• Change that line so it reads: BootGUI=0
  • Save the changes, and make the file "Read-Only" again.
Next time the machine is rebooted, it will boot directly into DOS. Then you can watch the person sit there and stare at it....waiting...and waiting for good old Windows to come up, but it just doesn't want to until you type "win" and hit enter.




The Hideous Background
  • Operating System = Windows 95, 98, and ME
  • Annoyance level = HIGH
  • Damage Level = 0/5
The Objective
This little trick involves settings someone's background to some picture they definitely don't want to be displaying to the whole world. Once that is done, we will remove the "Background" tab from the display properties so it can't be changed.

The Steps
  • I'm not going to tell you how to change the background image. You wouldn't be here if you can't do that one.
  • Once you find a nice pretty picture and have it in place, then you can continue on.
  • The registry files I have included here will create a DWORD value in
    [HKCU Software Microsoft Windows CurrentVersion Policies System] named "NoDispBackgroundPage" and set the value to either "1" or "0".
  • To DISABLE the background tab, use this file.
  • To ENABLE the background tab, use this file.
  • Save these files to the desktop, and double click them to enter the values into the registry.
Here's what it will look like before and after.

Display Properties Before Display Properties After


I personally like to use this picture when I use this trick, but I'm sure everyone has their own ideas in their head.




A Combination Of Tricks

  • Operating System = Windows 95 and 98
  • Annoyance level = Very High
  • Damage Level = 0/5
The Objective
One of the best tools that EVER came with Windows was called Policy Editor. This tool can be very useful to a desktop technician and it can also be very, very annoying to a technician if he or she doesn't know about it or even how to use it. Either way, it will definitely annoy the hell out of people that don't know jack about the registry.

On this page, I am going to explain and provide the registry files for quite a few different things that can be done (and undone) to a Windows 9X machine. I tested all of these items on a 95 and a 98 box, but have not tested them on WinME. The "Hideous Backgound" reg files worked on WinME so I would assume these would too, but since I didn't test it... I won't guarantee it works.

Let's start off with whacking away at some of those damn items on the Start Menu.
Removing "Shut Down"
How in the world is the guy sitting next to you going to get any work done if he keeps rebooting his machine? Let's get rid of that "Shut Down" option so he's forced to get some real work done.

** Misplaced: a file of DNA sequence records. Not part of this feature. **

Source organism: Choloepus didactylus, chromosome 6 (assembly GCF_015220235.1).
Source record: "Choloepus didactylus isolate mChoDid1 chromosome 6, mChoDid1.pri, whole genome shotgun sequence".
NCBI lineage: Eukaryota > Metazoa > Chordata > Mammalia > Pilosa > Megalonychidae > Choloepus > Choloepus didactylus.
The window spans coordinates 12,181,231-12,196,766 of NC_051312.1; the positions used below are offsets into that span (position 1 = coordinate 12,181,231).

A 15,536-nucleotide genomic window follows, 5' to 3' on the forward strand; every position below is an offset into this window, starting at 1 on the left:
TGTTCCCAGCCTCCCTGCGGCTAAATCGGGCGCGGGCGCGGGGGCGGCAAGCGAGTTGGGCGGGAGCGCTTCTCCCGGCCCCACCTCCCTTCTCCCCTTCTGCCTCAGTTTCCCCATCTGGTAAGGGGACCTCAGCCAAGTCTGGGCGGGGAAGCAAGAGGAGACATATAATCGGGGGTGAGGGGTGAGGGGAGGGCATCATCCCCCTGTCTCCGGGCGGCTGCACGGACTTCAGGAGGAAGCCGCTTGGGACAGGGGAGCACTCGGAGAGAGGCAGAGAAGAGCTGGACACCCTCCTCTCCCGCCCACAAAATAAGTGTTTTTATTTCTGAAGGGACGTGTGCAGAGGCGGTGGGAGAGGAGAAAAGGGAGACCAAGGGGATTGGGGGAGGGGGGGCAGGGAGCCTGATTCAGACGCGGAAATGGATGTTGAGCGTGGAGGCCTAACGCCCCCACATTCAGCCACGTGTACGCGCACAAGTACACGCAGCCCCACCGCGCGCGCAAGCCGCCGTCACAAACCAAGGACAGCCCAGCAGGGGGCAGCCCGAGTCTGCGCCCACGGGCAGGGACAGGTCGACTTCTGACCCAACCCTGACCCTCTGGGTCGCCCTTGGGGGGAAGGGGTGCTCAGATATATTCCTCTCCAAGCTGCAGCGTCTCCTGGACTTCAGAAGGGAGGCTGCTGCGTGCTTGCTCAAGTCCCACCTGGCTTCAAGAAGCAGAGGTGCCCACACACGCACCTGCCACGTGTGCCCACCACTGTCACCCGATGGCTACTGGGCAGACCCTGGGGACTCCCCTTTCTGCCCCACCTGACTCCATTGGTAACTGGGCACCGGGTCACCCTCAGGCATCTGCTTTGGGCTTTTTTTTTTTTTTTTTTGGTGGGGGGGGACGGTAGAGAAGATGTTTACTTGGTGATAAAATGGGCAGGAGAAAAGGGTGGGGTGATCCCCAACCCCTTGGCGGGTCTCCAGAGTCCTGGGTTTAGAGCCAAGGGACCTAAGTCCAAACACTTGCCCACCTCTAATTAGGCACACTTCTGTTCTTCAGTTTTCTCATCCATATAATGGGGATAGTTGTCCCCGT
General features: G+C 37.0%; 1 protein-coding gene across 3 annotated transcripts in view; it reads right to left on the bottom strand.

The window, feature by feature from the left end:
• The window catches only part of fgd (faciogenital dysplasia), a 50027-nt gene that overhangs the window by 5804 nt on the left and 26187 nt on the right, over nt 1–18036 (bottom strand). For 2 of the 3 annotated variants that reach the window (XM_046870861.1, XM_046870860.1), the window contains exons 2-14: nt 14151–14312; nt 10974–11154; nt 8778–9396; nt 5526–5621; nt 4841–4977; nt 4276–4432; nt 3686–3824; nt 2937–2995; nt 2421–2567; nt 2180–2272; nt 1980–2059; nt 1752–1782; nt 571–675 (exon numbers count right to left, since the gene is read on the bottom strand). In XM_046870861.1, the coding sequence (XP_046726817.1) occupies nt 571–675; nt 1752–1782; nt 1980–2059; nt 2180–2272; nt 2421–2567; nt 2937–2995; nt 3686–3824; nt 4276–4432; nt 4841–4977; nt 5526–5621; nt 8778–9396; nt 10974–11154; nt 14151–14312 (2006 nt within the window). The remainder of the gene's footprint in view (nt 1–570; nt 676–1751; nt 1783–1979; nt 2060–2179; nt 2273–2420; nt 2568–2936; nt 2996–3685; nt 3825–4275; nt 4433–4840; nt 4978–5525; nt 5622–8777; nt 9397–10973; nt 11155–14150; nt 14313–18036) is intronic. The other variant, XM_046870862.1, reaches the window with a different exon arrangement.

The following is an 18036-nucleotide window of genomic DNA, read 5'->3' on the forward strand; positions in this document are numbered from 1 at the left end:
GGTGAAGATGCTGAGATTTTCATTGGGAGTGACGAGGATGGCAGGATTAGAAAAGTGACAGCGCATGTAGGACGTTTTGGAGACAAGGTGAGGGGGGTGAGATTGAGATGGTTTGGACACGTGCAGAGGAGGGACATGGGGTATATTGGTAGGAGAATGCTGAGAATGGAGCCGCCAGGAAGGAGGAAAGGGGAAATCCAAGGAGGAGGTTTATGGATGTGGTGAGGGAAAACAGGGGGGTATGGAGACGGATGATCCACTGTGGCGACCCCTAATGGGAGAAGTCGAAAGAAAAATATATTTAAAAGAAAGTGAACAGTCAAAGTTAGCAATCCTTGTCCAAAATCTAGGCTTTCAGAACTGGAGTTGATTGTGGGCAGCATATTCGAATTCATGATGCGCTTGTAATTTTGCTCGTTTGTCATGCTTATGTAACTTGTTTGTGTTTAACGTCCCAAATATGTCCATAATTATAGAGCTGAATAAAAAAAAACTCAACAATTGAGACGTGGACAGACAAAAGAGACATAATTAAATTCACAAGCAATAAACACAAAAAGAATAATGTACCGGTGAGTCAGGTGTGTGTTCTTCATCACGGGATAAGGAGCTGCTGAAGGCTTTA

• This registry file will create a DWORD value in [HKCU Software Microsoft Windows CurrentVersion Policies Explorer] named "NoClose" and set the value to either "1" or "0".
  • To DISABLE the "Shut Down" option, use this file.
  • To ENABLE the "Shut Down" option, use this file.
After running the reg file on the desktop, when the user clicks on Shut Down, the following message will appear. Once the machine is rebooted or "explorer" has been killed and restarted, the Shut Down option will be completely removed from the start menu.





Removing "Run"
While we're at it, he probably doesn't need that "Run" option either does he?
  • This registry file will create a DWORD value in [HKCU Software Microsoft Windows CurrentVersion Policies Explorer] named "NoRun" and set the value to either "1" or "0".
  • To DISABLE the "Run" option, use this file.
  • To ENABLE the "Run" option, use this file.
You have to end task on explorer or reboot in order to get this one to work. Usually people don't notice this one right away. They may think something doesn't look right at first, but they'll figure it out sooner or later.



Removing "Find"
Why? Because you can.
  • This registry file will create a DWORD value in [HKCU Software Microsoft Windows CurrentVersion Policies Explorer] named "NoFind" and set the value to either "1" or "0".
  • To DISABLE the "Find" option, use this file.
  • To ENABLE the "Find" option, use this file.
Now that we have cleaned up the start menu a bit, it should look something like this when all three items above are used. The options for "Shut Down", "Run", and "Find" are all gone.





Cleaning Up the Display Properties
Remember how we removed the background tab from the display properties on page 1? We're going to clean it up even more now. Personally, I like to change the resolution to 640x480 and 16 colors before running this reg file, but I know you guys would NEVER do such a thing. This file will remove the "Effects", "Web", and "Settings" tabs from the display properties.